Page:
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Jean Ritchie Discography

Field Trip by Jean Ritchie
Field Trip

Jean Ritchie

A re-issue of Jean’s 1954 field recordings from England, Ireland and Scotland, compared side by side with versions of Jean's Apalachian family songs.

Here’s Jean’s preface to the new edition:
“A note about this re-issue: And here we are – almost fifty years since putting out this first recording from our Fulbright year collection. What a short time ago it seems – and what a hard job it was to get a record out in the early ‘50’s, especially as we had no money and did all the considerable leg work ourselves! But what impresses most is how well these songs wear. Recorded just before the last ‘folk revival,’ they were sung in a very relaxed way – just as people sing around the house for their own enjoyment, and they’re as fresh and vibrant now, fifty years later, as they were when we first heard them. Something like this should not be put on a shelf and forgotten.”
 
Childhood Songs by Jean Ritchie
Childhood Songs
Jean Ritchie

Previously available on cassette only, this collection of songs from Jean’s childhood, and songs she sang to her children is now available on CD.  The booklet contains directions for the singing CD

Exultation of Dulcimers
Exultation of Dulcimers

Lorraine Lee Hammond and Roger Nicholson with Jean Ritchie
(Newly re-released on CD)

On both sides of the Atlantic the dulcimer revival has produced many fine players and makers, and the instrument has earned new status after years of neglect. This revival began in the 1950s and was mainly due to Jean Ritchie, who brought the dulcimer to new audiences and encouraged people to play it.

Of the “second generation,” Lorraine Lee Hammond and Roger Nicholson have also been widely influential. Lorraine, from Massachusetts, bases her style on traditional playing, but by adapting mandolin picking techniques, has created a fluid duclimer method of great versatility, particularly suited to accompanying other instruments, including the piano and banjo of Rick Lee. The dulcimer is not indigenous to England, or widely played there, which is reflected Roger’s personal fingerstyle approach with influences from other sources, such as the lute, harpsichord and pipes, resulting in a complex solo style.

Together, Lorraine and Roger’s playing blend to produce a new and exultant dulcimer sound over a wide range of music. It is also happily appropriate that they are joined here by Jean Ritchie.

PS If you enjoy this record half as much as they enjoyed making it, then they’ll have enjoyed it twice as much as you …

1. La Volta (2:55)  2. How Should I My True Love Know (2:08)  3. Blarney Pilgrim (1:40)  4. Limerick’s Lament/ Killiecranky (3:35)  5. Star of the County Down/ My Dearest Dear (3:36)  6. Bonaparte’s Retreat (2:14)7. Rondo from First Symphonic Suite (1:09)8. Carolan’s Concerto (3:02)  9. Black Sarah (3:49)  10. The Bellringing (2:30)  11. One, I Love (3:03)  12. Elizabethan Medley (2:10)  13. Monck’s March Medley (2:49)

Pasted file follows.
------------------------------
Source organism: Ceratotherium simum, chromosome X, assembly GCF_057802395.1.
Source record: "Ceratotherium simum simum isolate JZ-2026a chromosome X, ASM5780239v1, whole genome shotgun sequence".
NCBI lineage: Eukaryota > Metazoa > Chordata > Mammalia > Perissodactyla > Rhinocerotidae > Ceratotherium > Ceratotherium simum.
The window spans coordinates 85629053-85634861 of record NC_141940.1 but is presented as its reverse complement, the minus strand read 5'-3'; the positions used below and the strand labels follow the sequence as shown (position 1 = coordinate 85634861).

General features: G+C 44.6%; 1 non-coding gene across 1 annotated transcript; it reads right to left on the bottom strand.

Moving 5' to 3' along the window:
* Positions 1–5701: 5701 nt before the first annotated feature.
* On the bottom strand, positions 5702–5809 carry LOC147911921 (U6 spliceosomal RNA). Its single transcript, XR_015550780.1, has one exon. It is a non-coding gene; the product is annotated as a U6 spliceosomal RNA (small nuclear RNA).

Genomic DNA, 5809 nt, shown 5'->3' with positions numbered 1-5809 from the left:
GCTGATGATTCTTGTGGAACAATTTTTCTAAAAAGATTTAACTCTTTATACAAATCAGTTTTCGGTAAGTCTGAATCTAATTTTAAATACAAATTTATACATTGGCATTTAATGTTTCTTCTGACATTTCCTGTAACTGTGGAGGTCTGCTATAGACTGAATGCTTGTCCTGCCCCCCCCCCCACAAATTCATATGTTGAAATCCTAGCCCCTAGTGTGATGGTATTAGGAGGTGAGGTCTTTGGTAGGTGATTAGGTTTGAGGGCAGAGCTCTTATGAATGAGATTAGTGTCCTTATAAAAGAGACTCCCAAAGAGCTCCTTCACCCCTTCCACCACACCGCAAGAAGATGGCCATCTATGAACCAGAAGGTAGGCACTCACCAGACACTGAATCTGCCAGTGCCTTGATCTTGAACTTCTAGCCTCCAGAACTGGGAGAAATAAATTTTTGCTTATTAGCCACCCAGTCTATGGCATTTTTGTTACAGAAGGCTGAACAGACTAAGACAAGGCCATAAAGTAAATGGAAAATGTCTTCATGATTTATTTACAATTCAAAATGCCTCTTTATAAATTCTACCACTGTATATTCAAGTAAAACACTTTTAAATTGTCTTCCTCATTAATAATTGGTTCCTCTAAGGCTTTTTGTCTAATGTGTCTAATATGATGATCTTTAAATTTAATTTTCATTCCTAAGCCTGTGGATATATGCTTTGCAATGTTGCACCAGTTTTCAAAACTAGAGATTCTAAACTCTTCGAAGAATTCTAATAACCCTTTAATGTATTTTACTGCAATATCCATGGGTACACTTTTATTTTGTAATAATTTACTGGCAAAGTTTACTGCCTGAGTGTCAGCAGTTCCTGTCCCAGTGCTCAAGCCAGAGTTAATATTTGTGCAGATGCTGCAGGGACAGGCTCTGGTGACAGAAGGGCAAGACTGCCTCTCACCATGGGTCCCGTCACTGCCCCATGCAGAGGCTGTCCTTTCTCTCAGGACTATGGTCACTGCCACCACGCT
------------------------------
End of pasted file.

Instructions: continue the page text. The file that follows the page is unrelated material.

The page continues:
Mountain Born by Jean Ritchie
Mountain Born

Jean Ritchie & Sons

Celebrating 50 Years of Music
1995 was Jean Ritchie’s fiftieth year as a performer of her family’s Appalachian traditional music. Jean is joined by her sons Jon and Peter on Mountain Born, to celebrate these fifty years. The title song is also the title of the recent PBS documentary of Jean's life. 

Jean says of this recording, “The title song, Mountain Born, just about sums up how I feel about my Kentucky hills, my kith and kin — my home. The song is my own, composed for the stage version of the book Hillbilly Women, which was performed at the Actor’s Studio in New York City, directed by Arthur Penn.  I began to sing it in my recitals, and for friends, and it has become a sort of underground favorite. So here it is, to let all those folks know that it has at last been recorded. Also included here is my song for my mother, Abigail, recorded for the first time. Others were chosen because their originally recorded versions are no longer available; for instance, May Day Day, and, My Dear Companion.

“Like most of my forty or so albums, Mountain Born follows the ‘slice-of-life’ idea. Some love songs, a child’s song, a hymn, a play-party, honor songs for home, for family. A collection of songs to celebrate, again, a way of life, a loved place in the world, and pass on the memories gathered by all the people there.”
 
Tracks: Mountain Born / Loving Hannah / Love Somebody, Yes I Do! / The Cuckoo / You Are My Dearest Dear / Barley-Bright / Abigail / Deep Shady Grove / When Sorrows Encompass Me Round / Come All You Fair and Tender Ladies / May Day Day / My Dear Companion / Come Let Us Sing / One More Mile / Our Meeting Is Over

Kentucky Christmas by Jean Ritchie
Kentucky Christmas Old and New

Jean Ritchie, Family and Friends

This is Jean Ritchie’s classic Christmas album, now available in CD and cassette.

Here is an excerpt from the liner notes in which explains the roots of the work:
“Being the youngest, my Christmas memories are of our home in Viper, Perry County, Kentucky, but May, Ollie, Mallie, Una, Raymond, Kitty, Truman, Patty, and Edna remembered the earlier years in Knott County. May, our oldest sister, now gone on, recollected being five years old, setting out with mom into a big twilight snowstorm on Christmas Eve to hunt for something exciting and different — a Christmas tree. This was the year 1900, and this tree was the first anyone in those parts had ever seen. Granny Katty, dad’s mother, was still quietly observing ‘Old Christmas’ on the 6th of January, making light of our December 25th celebration as ‘new-fangled.’ Now the years have passed and our children are grown, and their children are growing, and changing, and Christmas celebrations are growing and changing along with them.

“On this album, you will hear some songs from the old times, and some from our recent times with our new friends. There are old songs, recorded without instrumental accompaniment or with their original flavor, there are other old songs modified to reflect the changing family and the passing seasons; there are newly composed carols — one written this very year.”